LOS ANGELES (CN) – Adult film star Stormy Daniels offered to drop her pending lawsuit against President Donald Trump and return money she received as part of a 2016 hush agreement with the then-presidential candidate meant to keep her from sharing details about their alleged affair.
Daniels, real name Stephanie Clifford, sued Trump last week in Los Angeles Superior Court claiming their $130,000 “hush-money” contract is invalid because Trump did not sign it.
Trump, whose name is blacked out in the agreement, used the pseudonym David Dennison and Clifford is listed as Peggy Peterson, according to the 7-page lawsuit with 28 pages of attachments filed March 7 by Newport Beach, California, attorney Michael Avenatti.
Daniels also sued Essential Consultants, a Delaware limited liability company formed by Trump’s personal attorney Michael Cohen on Oct. 17, 2016, apparently for the sole purpose of paying Clifford $130,000 in exchange for her silence about a sexual affair with Trump.
Clifford says she “began an intimate relationship with Mr. Trump in the summer of 2006 in Lake Tahoe and continued her relationship with Mr. Trump well into the year 2007.” On at least one occasion they met in a bungalow at the Beverly Hills Hotel, according to the complaint.
The parties to the hush agreement included Clifford, Trump and Essential Consultants.
“On information and belief, EC was created by Mr. Cohen with Mr. Trump’s knowledge for one purpose – to hide the true source of funds to be used to pay Ms. Clifford, thus further insulating Mr. Trump from later discovery and scrutiny.”
But Clifford says only she and Cohen signed the agreement on Oct. 28, 2016, Cohen on behalf of Essential Consultants. Trump did not, “so he could later, if need be, publicly disavow any knowledge of the hush agreement and Ms. Clifford,” the complaint states.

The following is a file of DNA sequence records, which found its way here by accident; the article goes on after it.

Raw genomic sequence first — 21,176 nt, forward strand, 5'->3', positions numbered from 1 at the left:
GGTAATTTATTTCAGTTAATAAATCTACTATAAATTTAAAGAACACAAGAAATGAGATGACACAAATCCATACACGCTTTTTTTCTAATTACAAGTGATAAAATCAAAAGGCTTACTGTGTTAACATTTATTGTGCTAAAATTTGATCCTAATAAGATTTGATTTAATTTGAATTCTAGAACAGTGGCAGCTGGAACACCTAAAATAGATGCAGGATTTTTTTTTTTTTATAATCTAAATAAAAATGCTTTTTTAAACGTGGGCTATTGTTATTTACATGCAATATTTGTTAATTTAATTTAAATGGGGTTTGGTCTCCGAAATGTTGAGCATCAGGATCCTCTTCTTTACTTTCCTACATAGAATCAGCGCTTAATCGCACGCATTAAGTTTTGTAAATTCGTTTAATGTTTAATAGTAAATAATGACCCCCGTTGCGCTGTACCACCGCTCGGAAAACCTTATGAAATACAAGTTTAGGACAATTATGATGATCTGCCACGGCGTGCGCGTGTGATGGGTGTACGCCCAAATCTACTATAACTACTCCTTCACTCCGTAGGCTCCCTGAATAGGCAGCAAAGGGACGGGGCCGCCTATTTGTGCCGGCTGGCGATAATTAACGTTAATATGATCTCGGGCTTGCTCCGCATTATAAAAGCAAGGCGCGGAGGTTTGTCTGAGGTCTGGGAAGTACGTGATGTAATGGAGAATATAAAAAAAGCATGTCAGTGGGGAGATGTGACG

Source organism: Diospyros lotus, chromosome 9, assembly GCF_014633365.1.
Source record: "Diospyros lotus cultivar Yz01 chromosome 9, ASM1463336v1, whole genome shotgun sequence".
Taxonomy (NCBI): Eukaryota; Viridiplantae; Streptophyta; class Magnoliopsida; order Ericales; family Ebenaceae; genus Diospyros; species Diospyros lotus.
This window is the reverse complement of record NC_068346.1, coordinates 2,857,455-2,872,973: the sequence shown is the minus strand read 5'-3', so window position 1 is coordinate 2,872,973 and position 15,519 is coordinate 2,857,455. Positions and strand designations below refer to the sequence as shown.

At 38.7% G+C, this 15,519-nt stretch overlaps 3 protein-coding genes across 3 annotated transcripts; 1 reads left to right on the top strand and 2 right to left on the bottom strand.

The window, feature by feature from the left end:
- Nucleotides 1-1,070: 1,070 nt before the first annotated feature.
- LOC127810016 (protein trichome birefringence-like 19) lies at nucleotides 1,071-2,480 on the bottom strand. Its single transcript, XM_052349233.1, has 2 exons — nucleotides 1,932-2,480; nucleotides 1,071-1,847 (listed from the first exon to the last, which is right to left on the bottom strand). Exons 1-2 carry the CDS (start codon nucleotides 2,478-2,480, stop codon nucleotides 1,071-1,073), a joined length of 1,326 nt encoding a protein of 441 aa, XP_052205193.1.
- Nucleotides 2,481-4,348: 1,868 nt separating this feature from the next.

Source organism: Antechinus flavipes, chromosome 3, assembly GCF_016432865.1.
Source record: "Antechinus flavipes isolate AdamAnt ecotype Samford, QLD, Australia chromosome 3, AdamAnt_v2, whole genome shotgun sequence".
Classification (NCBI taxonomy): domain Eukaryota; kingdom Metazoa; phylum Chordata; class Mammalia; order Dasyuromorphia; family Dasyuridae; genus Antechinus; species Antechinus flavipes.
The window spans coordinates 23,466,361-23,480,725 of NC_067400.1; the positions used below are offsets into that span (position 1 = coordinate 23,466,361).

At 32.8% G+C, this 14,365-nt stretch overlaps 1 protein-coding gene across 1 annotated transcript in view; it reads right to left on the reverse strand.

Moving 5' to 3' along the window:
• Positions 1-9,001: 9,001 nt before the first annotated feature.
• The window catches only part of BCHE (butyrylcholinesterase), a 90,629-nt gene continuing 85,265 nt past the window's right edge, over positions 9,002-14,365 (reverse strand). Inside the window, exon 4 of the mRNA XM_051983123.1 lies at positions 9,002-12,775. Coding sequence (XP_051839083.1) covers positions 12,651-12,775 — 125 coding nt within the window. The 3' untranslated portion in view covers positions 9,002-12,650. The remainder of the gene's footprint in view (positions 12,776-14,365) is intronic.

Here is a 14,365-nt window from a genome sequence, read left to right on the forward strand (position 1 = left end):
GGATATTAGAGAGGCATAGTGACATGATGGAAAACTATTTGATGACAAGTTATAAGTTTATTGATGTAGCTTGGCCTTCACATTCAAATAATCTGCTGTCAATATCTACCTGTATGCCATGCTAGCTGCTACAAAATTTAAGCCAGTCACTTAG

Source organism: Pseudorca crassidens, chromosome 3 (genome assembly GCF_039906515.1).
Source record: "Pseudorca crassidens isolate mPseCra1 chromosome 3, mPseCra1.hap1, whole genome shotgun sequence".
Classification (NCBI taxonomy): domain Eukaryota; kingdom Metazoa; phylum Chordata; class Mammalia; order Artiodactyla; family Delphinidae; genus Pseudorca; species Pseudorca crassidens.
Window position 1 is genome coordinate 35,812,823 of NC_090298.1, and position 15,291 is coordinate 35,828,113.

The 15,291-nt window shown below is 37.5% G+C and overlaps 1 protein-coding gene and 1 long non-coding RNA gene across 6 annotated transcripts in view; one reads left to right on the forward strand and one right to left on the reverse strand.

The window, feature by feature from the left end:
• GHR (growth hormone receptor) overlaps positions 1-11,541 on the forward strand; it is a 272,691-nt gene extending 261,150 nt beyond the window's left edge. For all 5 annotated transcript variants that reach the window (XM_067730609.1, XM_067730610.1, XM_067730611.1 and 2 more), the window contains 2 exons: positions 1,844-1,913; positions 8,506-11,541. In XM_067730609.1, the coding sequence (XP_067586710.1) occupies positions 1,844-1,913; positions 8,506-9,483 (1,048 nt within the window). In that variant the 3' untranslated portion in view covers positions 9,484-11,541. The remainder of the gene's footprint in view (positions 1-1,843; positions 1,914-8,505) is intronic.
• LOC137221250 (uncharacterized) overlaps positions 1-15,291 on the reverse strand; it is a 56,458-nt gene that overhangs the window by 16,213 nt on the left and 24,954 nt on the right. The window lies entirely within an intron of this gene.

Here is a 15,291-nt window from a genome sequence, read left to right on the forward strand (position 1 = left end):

Trump’s failure to sign renders the agreement null and void, Clifford says.
After the $130,000 in hush money became public this year, Cohen claimed he paid the money out of his own pocket for a sexual affair he denied had occurred.
On Monday, Avenatti sent a letter on Clifford’s behalf to Cohen’s law firm in New York, offering to return the $130,000 on March 16 “to resolve all pending disputes, including the lawsuit and arbitration,” according to the letter shared by multiple news outlets.
Clifford offered to wire the money to Trump in exchange for her release from the hush agreement, “thus permitting Ms. Clifford to speak openly and freely about her prior relationship with the president and the attempts to silence her and use and publish any text messages, photos and/or videos relating to the president that she may have in her possession, all without fear of retribution and/or legal liability for damages.”
The offer is only available until Tuesday, according to the letter, at which point it will be withdrawn.
Clifford was recently interviewed by Anderson Cooper for “60 Minutes” piece set to air at a future date. The letter from Avenatti says a condition of Clifford’s offer is Trump and his attorney will not take legal action to stop the interview from airing.
Emails to Avenatti and Cohen seeking comment were not immediately returned.